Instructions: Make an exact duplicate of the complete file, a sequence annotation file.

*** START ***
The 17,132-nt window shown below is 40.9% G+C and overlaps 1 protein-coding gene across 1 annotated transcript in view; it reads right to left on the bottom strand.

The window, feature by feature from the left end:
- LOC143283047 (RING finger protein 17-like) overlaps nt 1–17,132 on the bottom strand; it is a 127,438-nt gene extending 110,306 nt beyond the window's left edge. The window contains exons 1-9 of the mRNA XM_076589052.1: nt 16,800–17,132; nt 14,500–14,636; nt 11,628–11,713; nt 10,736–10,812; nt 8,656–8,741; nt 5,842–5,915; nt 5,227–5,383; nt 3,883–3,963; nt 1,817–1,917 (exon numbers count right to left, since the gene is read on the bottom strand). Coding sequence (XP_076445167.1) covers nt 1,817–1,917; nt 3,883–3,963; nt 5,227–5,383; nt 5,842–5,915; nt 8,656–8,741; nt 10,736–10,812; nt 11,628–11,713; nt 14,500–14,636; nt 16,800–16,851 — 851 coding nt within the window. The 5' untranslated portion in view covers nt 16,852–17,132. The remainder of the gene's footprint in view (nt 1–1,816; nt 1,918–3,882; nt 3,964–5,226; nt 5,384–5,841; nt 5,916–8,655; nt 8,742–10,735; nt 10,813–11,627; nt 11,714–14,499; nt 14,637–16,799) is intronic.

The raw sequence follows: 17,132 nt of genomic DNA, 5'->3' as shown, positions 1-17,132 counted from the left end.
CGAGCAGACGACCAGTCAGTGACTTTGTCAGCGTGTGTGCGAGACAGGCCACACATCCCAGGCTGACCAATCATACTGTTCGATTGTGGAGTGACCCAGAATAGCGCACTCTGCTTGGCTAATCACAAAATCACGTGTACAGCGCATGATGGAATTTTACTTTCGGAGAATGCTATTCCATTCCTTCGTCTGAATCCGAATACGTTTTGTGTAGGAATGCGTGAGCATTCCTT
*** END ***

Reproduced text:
The 17,132-nt window shown below is 40.9% G+C and overlaps 1 protein-coding gene across 1 annotated transcript in view; it reads right to left on the bottom strand.

The window, feature by feature from the left end:
- LOC143283047 (RING finger protein 17-like) overlaps nt 1–17,132 on the bottom strand; it is a 127,438-nt gene extending 110,306 nt beyond the window's left edge. The window contains exons 1-9 of the mRNA XM_076589052.1: nt 16,800–17,132; nt 14,500–14,636; nt 11,628–11,713; nt 10,736–10,812; nt 8,656–8,741; nt 5,842–5,915; nt 5,227–5,383; nt 3,883–3,963; nt 1,817–1,917 (exon numbers count right to left, since the gene is read on the bottom strand). Coding sequence (XP_076445167.1) covers nt 1,817–1,917; nt 3,883–3,963; nt 5,227–5,383; nt 5,842–5,915; nt 8,656–8,741; nt 10,736–10,812; nt 11,628–11,713; nt 14,500–14,636; nt 16,800–16,851 — 851 coding nt within the window. The 5' untranslated portion in view covers nt 16,852–17,132. The remainder of the gene's footprint in view (nt 1–1,816; nt 1,918–3,882; nt 3,964–5,226; nt 5,384–5,841; nt 5,916–8,655; nt 8,742–10,735; nt 10,813–11,627; nt 11,714–14,499; nt 14,637–16,799) is intronic.

The raw sequence follows: 17,132 nt of genomic DNA, 5'->3' as shown, positions 1-17,132 counted from the left end.
CGAGCAGACGACCAGTCAGTGACTTTGTCAGCGTGTGTGCGAGACAGGCCACACATCCCAGGCTGACCAATCATACTGTTCGATTGTGGAGTGACCCAGAATAGCGCACTCTGCTTGGCTAATCACAAAATCACGTGTACAGCGCATGATGGAATTTTACTTTCGGAGAATGCTATTCCATTCCTTCGTCTGAATCCGAATACGTTTTGTGTAGGAATGCGTGAGCATTCCTT